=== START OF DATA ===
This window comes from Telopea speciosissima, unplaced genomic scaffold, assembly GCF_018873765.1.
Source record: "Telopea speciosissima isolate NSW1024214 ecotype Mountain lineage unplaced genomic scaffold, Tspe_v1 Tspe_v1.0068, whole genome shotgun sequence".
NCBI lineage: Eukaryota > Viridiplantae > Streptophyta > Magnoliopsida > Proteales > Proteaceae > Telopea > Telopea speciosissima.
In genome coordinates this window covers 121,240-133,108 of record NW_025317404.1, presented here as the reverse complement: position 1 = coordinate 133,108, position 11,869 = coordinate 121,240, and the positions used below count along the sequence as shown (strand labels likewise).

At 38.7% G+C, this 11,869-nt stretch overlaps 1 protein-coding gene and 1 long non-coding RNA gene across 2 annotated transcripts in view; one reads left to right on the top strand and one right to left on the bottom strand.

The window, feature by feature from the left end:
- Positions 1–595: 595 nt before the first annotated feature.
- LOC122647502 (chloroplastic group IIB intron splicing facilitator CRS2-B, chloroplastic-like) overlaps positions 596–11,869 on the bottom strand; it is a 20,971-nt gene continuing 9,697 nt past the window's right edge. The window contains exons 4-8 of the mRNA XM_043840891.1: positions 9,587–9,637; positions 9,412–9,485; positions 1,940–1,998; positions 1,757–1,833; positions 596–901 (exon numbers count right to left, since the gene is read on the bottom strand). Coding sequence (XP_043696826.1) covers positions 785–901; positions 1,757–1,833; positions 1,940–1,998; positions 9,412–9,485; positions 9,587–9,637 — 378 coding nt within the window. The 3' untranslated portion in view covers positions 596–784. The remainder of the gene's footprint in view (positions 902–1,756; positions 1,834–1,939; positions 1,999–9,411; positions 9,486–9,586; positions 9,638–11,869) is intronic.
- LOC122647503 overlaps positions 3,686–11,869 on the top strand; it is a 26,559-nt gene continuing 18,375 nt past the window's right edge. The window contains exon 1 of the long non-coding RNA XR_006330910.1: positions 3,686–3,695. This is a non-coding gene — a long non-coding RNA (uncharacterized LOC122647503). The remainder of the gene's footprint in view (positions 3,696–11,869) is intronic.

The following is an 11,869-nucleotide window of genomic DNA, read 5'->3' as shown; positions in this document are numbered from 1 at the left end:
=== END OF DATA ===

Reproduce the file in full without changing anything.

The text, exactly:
This window comes from Telopea speciosissima, unplaced genomic scaffold, assembly GCF_018873765.1.
Source record: "Telopea speciosissima isolate NSW1024214 ecotype Mountain lineage unplaced genomic scaffold, Tspe_v1 Tspe_v1.0068, whole genome shotgun sequence".
NCBI lineage: Eukaryota > Viridiplantae > Streptophyta > Magnoliopsida > Proteales > Proteaceae > Telopea > Telopea speciosissima.
In genome coordinates this window covers 121,240-133,108 of record NW_025317404.1, presented here as the reverse complement: position 1 = coordinate 133,108, position 11,869 = coordinate 121,240, and the positions used below count along the sequence as shown (strand labels likewise).

At 38.7% G+C, this 11,869-nt stretch overlaps 1 protein-coding gene and 1 long non-coding RNA gene across 2 annotated transcripts in view; one reads left to right on the top strand and one right to left on the bottom strand.

The window, feature by feature from the left end:
- Positions 1–595: 595 nt before the first annotated feature.
- LOC122647502 (chloroplastic group IIB intron splicing facilitator CRS2-B, chloroplastic-like) overlaps positions 596–11,869 on the bottom strand; it is a 20,971-nt gene continuing 9,697 nt past the window's right edge. The window contains exons 4-8 of the mRNA XM_043840891.1: positions 9,587–9,637; positions 9,412–9,485; positions 1,940–1,998; positions 1,757–1,833; positions 596–901 (exon numbers count right to left, since the gene is read on the bottom strand). Coding sequence (XP_043696826.1) covers positions 785–901; positions 1,757–1,833; positions 1,940–1,998; positions 9,412–9,485; positions 9,587–9,637 — 378 coding nt within the window. The 3' untranslated portion in view covers positions 596–784. The remainder of the gene's footprint in view (positions 902–1,756; positions 1,834–1,939; positions 1,999–9,411; positions 9,486–9,586; positions 9,638–11,869) is intronic.
- LOC122647503 overlaps positions 3,686–11,869 on the top strand; it is a 26,559-nt gene continuing 18,375 nt past the window's right edge. The window contains exon 1 of the long non-coding RNA XR_006330910.1: positions 3,686–3,695. This is a non-coding gene — a long non-coding RNA (uncharacterized LOC122647503). The remainder of the gene's footprint in view (positions 3,696–11,869) is intronic.

The following is an 11,869-nucleotide window of genomic DNA, read 5'->3' as shown; positions in this document are numbered from 1 at the left end: